Masked men and women made Scooby Doo intriguing to this 8-year-old.  Not that I would have committed such heinous acts as the villains on Scooby Doo – I was a pretty good kid after all -, but the idea of being disguised was a bit appealing to me.

As a sinful human being, I sometimes feel like I’m wearing a sort of mask.  Although not a zombie, mummy, or monster, my disguises can be just as scary.  But, as a Christian, I have a different identity.  And I hope, that once the mask is pulled away, my truest self is revealed.

My hope is that, underneath the facade and fake appearances, people would see Jesus living in me.  And my prayer is that I would look more and more like him each day.  By the way, Scooby and Jesus would have made one heck of a duo!

King of the Mountain (Part 4 of 4)

mountain king 4

Today is the final post in my “King of the Mountain” series.  Over the past several days, we’ve been looking at man’s hunger for power and position, often attained at the expense of others, and how Jesus’ teachings run contrary to such attitudes.

Jesus taught that “‘Anyone who wants to be first must be the very last, and the servant of all’” (Mark 9:35, NIV).  That is what Jesus told his disciples following an argument concerning which of them was the greatest.  I’m sure that Jesus’ statement that day shocked his disciples as they were confronted with a drastic challenge to their way of thinking.

Jesus didn’t just talk about greatness through servanthood.  He demonstrated it.  I want to close today with a passage from the Apostle Paul’s letter to the Philippian church.  It reads like this: “Do nothing out of selfish ambition or vain conceit. Rather, in humility value others above yourselves, not looking to your own interests but each of you to the interests of the others.  In your relationships with one another, have the same mindset as Christ Jesus: Who, being in very nature God, did not consider equality with God something to be used to his own advantage; rather, he made himself nothing by taking the very nature of a servant, being made in human likeness.  And being found in appearance as a man, he humbled himself by becoming obedient to death — even death on a cross!” (Philippians 2:3-8, NIV).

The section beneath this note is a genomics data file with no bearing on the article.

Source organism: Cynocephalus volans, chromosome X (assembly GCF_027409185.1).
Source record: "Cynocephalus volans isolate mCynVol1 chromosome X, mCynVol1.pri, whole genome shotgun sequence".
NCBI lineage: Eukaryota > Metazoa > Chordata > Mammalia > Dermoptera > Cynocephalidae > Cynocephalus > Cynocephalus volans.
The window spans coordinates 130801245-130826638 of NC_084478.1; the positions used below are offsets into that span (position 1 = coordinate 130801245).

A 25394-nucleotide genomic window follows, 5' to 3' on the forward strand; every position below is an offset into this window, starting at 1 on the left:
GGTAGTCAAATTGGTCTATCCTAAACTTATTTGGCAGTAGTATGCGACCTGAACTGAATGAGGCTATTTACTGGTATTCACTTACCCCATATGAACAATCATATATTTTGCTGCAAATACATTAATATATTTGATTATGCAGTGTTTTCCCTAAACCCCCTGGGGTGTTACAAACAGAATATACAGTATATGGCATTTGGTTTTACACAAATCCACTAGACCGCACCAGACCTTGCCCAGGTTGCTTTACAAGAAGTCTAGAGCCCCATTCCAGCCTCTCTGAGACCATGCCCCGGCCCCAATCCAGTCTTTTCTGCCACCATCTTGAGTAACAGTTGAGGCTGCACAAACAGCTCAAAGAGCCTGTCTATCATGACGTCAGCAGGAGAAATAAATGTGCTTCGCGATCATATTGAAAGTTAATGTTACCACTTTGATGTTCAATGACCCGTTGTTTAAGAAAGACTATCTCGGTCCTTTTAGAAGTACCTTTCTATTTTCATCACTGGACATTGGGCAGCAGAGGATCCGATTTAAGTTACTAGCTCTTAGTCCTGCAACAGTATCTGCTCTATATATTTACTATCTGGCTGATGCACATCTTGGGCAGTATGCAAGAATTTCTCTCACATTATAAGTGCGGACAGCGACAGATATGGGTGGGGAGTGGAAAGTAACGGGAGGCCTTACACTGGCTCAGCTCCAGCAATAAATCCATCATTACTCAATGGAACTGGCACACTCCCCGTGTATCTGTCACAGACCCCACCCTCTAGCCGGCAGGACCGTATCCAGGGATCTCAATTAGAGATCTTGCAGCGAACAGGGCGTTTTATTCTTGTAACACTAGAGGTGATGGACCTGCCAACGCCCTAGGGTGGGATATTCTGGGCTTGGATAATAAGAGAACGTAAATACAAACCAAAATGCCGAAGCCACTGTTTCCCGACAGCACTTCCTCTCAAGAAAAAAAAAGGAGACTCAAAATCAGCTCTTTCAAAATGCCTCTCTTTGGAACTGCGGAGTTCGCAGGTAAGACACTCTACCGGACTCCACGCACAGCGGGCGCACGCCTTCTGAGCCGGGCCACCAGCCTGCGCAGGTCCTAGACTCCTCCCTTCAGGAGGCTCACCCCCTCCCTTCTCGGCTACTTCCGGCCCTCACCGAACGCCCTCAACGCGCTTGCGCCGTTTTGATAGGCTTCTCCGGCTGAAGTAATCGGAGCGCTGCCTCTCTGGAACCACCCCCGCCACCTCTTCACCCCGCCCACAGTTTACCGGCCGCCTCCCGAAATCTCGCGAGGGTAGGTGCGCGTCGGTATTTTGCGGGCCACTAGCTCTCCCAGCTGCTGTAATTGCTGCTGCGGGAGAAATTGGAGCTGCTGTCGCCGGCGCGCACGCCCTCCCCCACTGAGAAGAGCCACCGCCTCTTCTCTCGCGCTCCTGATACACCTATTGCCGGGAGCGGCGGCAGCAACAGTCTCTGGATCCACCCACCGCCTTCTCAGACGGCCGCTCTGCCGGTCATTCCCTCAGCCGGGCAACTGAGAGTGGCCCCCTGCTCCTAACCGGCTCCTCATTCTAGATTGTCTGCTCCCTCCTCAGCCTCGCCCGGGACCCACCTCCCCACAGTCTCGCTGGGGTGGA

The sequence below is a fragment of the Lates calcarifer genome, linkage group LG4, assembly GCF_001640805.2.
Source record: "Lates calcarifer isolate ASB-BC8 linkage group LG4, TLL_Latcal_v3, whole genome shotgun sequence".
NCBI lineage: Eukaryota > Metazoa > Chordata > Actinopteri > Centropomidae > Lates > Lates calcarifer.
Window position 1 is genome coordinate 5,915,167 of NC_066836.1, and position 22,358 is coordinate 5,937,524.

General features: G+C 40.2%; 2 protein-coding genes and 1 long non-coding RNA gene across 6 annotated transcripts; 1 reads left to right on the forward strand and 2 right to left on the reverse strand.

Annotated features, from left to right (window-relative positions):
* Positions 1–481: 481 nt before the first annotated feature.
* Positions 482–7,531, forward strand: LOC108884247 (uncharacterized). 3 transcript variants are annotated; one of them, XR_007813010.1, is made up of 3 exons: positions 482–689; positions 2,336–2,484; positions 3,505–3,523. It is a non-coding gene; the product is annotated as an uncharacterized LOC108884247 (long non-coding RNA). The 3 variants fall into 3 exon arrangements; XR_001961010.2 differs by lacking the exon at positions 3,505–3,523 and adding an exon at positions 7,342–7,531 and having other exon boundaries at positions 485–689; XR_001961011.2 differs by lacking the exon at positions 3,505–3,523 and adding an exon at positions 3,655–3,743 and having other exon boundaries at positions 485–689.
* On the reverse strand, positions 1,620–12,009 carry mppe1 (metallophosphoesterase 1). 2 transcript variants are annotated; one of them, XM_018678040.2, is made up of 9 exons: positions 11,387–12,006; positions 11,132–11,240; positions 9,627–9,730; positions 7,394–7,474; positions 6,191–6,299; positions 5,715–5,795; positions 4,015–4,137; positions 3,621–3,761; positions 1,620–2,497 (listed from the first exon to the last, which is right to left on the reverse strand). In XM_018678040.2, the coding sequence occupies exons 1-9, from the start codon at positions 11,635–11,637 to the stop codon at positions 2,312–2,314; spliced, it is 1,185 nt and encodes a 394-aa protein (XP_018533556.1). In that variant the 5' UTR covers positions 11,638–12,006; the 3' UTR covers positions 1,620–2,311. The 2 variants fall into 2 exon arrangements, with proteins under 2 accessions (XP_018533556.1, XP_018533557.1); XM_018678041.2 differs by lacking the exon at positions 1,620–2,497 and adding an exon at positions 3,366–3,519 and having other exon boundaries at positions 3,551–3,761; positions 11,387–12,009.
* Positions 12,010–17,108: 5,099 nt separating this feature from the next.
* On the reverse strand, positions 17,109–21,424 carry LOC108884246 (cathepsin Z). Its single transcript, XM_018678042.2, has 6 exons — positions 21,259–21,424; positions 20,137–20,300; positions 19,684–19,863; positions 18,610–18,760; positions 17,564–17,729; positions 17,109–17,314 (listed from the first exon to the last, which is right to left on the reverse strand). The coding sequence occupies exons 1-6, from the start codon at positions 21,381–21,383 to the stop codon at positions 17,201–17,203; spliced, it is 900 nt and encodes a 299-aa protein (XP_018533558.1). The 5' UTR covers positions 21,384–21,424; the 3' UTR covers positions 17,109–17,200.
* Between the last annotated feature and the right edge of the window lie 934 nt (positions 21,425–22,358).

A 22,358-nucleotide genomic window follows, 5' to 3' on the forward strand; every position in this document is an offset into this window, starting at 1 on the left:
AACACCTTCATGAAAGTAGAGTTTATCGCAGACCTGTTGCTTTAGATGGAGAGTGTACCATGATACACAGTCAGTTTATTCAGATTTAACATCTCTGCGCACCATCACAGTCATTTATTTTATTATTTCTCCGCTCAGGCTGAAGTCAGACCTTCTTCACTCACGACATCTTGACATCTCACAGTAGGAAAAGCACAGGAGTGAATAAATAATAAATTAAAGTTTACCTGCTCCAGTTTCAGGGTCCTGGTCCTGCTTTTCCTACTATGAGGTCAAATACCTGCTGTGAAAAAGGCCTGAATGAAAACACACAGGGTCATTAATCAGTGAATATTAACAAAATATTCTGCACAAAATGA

Jesus had, to himself, all the riches of Heaven, but he gave it all up to come to Earth as a baby who would one day die on a cross.  That is true greatness!

 

King of the Mountain (Part 3 of 4)

mountain king 3

Today is Part Three in my “King of the Mountain” series.  The overarching idea here is that too often we try to elevate ourselves to positions of authority and influence at the expense of other people.  Today, we will be looking at and contrasting a couple of people from the story of the first Christmas found in the Bible Book of Luke.  We’ll be talking about King Herod, the maniacal and paranoid king of Judea, and Jesus, the “…King of kings…” (Revelation 17:14, NIV) and the Savior of the world.

First, let’s discuss Herod.  Known throughout history as Herod the Great for his notable accomplishments in building and running an empire, Herod is also known for the murders of those he viewed as a threat to his kingdom.  In fact, Herod killed several family members, including his wife, in a desperate attempt to maintain his status as king.  One of Herod’s greatest assaults on humanity was his order to have hundreds of babies put to death throughout the region.  You see, Herod had caught news of the birth of the baby named Jesus, the newborn king in Bethlehem, and feared that Jesus would usurp his authority.  Imagine being so paranoid that a toddler would take over your dynasty, that you would massacre innocent children in an attempt to eliminate Jesus!  Herod would not succeed, however, and the Holy Family would make their escape to Egypt.

Jesus, in fact, would someday become “King”, but his kingship would be quite different than that of Herod’s.  Jesus promoted peace, not violence, and mercy over justice.  Rather than elevating himself, Jesus chose humility.  And, instead of condemning others, Jesus chose to show them compassion.  Jesus even went so far as to die on a cross, forgiving even those who placed him there.

We’ll learn more about King Jesus in my next post.  Stay tuned for Part 4 tomorrow.  Thanks, as always, for reading!